I just finished reading T.C. Boyle’s San Miguel, a brilliant work of historical fiction that chronicles the lives of two sheep ranching families who resided on this remote island off the coast of Santa Barbara during the late nineteenth century and the 1930’s. Mirantha Waters, the story’s first female protagonist, loathed the isolation and merciless weather on San Miguel island and was often at odds with her husband. In contrast, Elizabeth Lester, the island’s subsequent female homesteader, delighted in the seclusion and scenic splendor it had to offer.

I couldn’t help but draw parallels to my own love-hate relationship with another amazing place—fifteen nearly-pristine acres nestled at 3,100 feet above sea level in a little-known corner of Mariposa County. On this remote property at the bottom of a dirt-and-gravel road half a mile long sits the rustic, run-down old cabin we use as a monthly getaway. Like Mirantha Waters, I sometimes find myself feeling taxed and demoralized by its harsh conditions. But far more often, I’m Elizabeth Lester, basking in the restorative glow of untouched natural beauty. Unlike the Waters or the Lesters, we have electricity and indoor plumbing (at least when the power isn’t knocked out and the well pump doesn’t malfunction). What we lack is central heat, relying instead on one ancient woodstove for warmth in the dead of winter.

A few months ago, our bathroom flooded from a leaky pipe. And so began my husband's ill fated, never-ending renovation project. Now, don't get me wrong, I am extremely grateful the man knows how to fix things, because when you’re in an out-of-the-way location an hour's drive from the nearest small city, you need to be self-sufficient. But it has been cold—too cold, according to him, for the new floor tiles to set properly, or for the outdoor task of cutting the plywood that will eventually replace our water-damaged walls. So for the time being, a new bathroom sink and cabinet occupy a nonfunctional place of honor in the center of our kitchen, while the living room remains cluttered with plumbing materials and old, water-damaged drawers filled with our bathroom toiletries and supplies. Nonetheless, despite the inconvenience of a torn-up bathroom, I looked forward to the peace and tranquility of ringing in the New Year at the cabin.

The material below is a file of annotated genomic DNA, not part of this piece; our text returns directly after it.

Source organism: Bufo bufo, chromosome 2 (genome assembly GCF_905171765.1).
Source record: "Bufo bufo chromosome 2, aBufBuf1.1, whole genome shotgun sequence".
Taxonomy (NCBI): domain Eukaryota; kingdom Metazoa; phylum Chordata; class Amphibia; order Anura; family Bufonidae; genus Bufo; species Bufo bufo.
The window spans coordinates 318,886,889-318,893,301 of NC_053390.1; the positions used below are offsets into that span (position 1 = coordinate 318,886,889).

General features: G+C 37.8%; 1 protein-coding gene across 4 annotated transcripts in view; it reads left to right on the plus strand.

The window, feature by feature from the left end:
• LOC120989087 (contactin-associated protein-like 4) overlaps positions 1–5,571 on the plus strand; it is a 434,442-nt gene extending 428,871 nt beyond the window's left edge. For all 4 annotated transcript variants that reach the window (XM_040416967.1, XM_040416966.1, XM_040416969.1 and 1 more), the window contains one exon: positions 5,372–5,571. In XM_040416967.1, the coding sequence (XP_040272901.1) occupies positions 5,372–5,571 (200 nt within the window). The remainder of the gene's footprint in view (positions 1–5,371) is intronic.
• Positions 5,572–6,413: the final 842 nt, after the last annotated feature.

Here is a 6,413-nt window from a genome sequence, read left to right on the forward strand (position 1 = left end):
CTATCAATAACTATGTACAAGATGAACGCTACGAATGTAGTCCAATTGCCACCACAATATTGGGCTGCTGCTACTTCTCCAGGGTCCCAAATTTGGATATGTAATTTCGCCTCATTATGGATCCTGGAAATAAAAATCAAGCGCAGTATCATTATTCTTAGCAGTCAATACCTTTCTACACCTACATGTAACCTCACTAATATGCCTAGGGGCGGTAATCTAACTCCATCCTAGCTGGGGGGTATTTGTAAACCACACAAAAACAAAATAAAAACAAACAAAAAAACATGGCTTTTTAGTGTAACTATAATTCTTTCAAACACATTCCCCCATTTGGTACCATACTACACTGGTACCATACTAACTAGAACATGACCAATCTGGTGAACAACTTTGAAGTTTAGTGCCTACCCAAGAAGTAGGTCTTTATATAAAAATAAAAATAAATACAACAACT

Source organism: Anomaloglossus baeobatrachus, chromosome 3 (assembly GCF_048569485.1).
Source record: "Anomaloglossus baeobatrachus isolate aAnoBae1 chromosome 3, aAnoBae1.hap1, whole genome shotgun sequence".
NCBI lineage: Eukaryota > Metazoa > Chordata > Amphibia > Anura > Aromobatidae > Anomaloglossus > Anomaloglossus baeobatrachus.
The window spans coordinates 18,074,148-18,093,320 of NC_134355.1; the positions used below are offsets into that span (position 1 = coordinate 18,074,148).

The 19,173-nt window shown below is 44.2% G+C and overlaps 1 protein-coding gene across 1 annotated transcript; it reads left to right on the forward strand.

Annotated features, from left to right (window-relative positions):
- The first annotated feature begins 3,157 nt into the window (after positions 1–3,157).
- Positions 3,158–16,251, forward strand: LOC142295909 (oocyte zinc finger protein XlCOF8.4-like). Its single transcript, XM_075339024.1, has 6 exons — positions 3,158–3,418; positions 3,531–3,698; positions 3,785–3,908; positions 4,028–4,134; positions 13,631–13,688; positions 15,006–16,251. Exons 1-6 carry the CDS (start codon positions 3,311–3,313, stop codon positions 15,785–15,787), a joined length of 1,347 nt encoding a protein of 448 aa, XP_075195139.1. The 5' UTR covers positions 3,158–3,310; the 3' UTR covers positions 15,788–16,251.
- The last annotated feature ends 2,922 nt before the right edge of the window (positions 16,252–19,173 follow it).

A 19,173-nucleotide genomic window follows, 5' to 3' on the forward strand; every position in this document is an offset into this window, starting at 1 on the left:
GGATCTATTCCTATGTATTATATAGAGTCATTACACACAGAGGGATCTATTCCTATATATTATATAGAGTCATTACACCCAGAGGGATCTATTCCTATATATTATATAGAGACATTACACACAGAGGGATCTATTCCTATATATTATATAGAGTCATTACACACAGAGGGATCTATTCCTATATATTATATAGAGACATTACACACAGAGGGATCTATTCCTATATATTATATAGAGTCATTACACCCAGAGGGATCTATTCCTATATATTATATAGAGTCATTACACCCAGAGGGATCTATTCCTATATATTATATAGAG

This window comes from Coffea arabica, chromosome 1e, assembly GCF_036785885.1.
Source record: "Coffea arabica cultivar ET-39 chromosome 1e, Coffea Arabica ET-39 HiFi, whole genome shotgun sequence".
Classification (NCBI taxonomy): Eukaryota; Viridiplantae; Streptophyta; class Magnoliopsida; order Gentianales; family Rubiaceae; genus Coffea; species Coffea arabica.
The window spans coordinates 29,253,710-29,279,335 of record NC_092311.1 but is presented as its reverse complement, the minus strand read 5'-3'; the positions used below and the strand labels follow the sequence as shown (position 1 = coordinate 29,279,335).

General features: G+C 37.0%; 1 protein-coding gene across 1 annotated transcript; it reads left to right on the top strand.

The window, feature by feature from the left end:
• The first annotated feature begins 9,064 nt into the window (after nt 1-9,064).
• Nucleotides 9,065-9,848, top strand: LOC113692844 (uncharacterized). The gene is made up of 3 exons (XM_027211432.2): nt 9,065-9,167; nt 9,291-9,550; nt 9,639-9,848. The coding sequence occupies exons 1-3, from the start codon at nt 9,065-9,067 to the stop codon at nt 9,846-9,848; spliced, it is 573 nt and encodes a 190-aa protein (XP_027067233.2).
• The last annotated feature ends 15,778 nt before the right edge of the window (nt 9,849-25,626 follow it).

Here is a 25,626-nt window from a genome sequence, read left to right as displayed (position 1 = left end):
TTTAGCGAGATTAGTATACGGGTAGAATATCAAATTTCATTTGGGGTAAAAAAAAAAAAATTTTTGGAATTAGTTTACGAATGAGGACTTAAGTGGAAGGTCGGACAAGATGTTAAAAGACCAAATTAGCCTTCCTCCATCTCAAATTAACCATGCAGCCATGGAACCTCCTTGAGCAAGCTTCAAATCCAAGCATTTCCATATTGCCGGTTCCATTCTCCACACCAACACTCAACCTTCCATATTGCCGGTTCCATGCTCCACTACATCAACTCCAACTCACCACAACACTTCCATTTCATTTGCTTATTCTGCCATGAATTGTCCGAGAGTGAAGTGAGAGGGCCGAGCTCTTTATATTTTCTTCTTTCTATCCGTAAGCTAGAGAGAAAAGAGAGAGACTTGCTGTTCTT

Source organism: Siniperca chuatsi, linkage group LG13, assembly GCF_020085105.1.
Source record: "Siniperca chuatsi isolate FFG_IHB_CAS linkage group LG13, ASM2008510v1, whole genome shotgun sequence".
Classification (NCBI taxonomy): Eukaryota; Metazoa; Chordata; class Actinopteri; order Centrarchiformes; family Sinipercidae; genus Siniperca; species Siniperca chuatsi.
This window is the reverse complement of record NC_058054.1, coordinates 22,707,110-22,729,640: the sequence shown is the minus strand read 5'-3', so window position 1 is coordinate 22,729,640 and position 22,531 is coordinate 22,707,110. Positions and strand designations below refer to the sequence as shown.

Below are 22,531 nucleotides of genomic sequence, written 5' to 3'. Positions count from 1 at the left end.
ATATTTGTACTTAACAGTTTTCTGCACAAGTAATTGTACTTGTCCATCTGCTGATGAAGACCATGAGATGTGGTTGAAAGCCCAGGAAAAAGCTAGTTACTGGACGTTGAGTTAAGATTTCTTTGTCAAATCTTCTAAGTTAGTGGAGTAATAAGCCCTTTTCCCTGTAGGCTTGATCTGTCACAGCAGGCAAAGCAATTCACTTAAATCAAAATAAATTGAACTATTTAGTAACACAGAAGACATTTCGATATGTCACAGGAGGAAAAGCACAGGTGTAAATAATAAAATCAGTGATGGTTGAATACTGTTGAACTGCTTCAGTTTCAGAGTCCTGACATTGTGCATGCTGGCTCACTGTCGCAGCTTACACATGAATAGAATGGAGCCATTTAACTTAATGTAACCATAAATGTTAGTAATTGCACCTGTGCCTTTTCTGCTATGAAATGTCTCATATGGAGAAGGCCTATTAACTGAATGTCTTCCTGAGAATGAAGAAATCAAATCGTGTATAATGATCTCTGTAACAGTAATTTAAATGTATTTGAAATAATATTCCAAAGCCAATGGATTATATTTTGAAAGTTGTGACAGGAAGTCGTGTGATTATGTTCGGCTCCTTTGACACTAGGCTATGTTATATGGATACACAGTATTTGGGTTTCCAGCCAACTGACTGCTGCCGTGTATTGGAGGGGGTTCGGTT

When we first arrived, I discovered little green poison pellets tucked inside my pillowcases, suggesting that lizards or mice (I could not tell which) had slept in my bed since my last visit a month earlier. They also left a trail of droppings on the kitchen counter and knocked over some empty water bottles—more mocking proof of the party they’d had in our absence. To add insult to injury, that night I caught sight of an eerie swooping motion through the corner of my eye while I stood brushing my teeth at the kitchen sink. We’ve been visited by bats before (including the time one such vampiric critter maniacally plunged itself into my deep dish pizza and sent me shrieking for cover in the bedroom). But this visit, my husband couldn’t be bothered coaxing the frenzied creature outside into the cold, so we kept the kitchen door closed and confined our new “pet” to the enclosed front porch. My daughter even named him “Norman.” Over the next four days I found myself, like Mirantha Waters, growing increasingly cross at my husband for accomplishing nothing in the house while leaving me terrorized by the prospect of scurrying and flying critters attacking me in my sleep.

It’s tough coping in the middle of nowhere, with no place to go and nothing to do besides relish the togetherness wrought by endless chores that never seem to get done. Perhaps I should take a tip from Boyle and write a story about a mountain woman coping with a hardscrabble mountain life in the Sierra Foothills. God willing, that will be me in another ten years, retired from civilization and cranking out novels amid natural beauty, expansive terrain, and a view of perpetually snow-capped mountains. That is, when not hauling wood, battling bats, or praying for the end of winter.